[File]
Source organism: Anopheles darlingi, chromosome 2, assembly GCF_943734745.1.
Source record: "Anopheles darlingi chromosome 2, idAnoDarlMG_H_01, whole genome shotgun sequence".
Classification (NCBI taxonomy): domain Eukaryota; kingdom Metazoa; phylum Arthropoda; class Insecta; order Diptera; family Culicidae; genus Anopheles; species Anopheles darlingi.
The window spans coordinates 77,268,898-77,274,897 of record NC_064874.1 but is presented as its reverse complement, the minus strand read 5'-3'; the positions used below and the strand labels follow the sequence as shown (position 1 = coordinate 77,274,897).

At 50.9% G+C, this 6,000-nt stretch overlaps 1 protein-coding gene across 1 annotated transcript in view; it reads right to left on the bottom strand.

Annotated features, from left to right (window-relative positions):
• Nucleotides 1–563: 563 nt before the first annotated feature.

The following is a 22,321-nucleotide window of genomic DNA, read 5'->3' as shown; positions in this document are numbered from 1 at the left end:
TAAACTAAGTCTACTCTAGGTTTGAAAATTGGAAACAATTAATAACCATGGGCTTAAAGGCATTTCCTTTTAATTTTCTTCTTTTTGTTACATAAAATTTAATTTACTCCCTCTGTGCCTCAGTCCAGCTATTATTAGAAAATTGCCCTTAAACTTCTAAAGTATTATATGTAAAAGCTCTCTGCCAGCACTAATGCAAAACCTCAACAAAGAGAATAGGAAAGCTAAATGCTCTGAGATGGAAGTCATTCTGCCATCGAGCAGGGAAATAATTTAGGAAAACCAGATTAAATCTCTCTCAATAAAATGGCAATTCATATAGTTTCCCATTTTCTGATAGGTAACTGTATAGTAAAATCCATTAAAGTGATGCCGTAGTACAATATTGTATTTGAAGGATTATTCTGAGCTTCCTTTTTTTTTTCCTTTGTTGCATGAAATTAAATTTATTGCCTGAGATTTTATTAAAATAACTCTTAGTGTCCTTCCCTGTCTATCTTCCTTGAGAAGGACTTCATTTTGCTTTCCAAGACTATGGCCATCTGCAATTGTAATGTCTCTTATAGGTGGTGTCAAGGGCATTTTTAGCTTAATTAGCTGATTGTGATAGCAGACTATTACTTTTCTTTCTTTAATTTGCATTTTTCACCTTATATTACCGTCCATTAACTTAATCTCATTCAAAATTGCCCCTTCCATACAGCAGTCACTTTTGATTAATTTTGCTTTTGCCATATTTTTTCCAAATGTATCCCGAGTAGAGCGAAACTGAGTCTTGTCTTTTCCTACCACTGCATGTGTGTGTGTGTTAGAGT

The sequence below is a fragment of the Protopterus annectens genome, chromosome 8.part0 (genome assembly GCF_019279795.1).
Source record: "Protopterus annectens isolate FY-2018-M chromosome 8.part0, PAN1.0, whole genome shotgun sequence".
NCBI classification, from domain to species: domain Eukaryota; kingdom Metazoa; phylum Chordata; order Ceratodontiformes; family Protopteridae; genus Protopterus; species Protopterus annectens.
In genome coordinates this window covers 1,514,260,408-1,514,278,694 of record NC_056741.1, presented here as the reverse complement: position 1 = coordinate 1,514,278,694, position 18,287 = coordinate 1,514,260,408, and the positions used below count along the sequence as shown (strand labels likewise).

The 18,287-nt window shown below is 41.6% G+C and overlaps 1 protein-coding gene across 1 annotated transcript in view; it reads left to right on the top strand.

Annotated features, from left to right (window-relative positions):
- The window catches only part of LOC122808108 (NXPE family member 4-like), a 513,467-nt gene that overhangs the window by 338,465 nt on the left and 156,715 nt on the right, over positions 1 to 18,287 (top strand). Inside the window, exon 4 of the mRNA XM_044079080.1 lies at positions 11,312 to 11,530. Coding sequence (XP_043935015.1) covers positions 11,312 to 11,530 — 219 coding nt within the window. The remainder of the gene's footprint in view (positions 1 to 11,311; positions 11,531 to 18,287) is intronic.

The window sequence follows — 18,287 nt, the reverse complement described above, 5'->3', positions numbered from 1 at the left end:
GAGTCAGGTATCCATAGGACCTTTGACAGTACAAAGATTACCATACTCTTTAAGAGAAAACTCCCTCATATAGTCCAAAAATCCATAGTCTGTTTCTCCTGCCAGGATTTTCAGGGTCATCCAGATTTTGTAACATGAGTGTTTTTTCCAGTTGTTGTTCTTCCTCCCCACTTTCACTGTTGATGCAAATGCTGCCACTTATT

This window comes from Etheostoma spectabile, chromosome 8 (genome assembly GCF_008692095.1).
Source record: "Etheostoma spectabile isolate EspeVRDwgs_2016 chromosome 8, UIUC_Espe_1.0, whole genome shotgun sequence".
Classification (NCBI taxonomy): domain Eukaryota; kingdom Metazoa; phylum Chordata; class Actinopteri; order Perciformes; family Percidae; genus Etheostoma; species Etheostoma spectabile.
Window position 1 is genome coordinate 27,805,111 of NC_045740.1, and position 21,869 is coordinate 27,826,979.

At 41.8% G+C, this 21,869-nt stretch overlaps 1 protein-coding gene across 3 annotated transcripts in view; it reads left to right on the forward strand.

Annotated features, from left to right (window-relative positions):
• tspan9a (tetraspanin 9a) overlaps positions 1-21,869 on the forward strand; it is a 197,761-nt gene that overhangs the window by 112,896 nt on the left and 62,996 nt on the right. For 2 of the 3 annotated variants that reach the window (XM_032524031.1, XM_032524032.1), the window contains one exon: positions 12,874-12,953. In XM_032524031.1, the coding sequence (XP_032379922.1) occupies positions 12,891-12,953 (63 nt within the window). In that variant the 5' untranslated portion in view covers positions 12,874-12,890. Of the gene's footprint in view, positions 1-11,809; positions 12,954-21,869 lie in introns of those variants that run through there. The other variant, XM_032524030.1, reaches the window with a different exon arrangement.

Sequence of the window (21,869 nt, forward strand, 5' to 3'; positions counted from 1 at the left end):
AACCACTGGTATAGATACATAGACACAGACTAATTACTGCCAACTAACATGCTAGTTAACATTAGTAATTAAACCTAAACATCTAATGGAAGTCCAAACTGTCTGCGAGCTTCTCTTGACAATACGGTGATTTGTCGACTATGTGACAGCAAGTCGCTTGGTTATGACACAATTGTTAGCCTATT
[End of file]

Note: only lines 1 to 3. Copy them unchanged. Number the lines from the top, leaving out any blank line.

Source organism: Anopheles darlingi, chromosome 2, assembly GCF_943734745.1.
Source record: "Anopheles darlingi chromosome 2, idAnoDarlMG_H_01, whole genome shotgun sequence".
Classification (NCBI taxonomy): domain Eukaryota; kingdom Metazoa; phylum Arthropoda; class Insecta; order Diptera; family Culicidae; genus Anopheles; species Anopheles darlingi.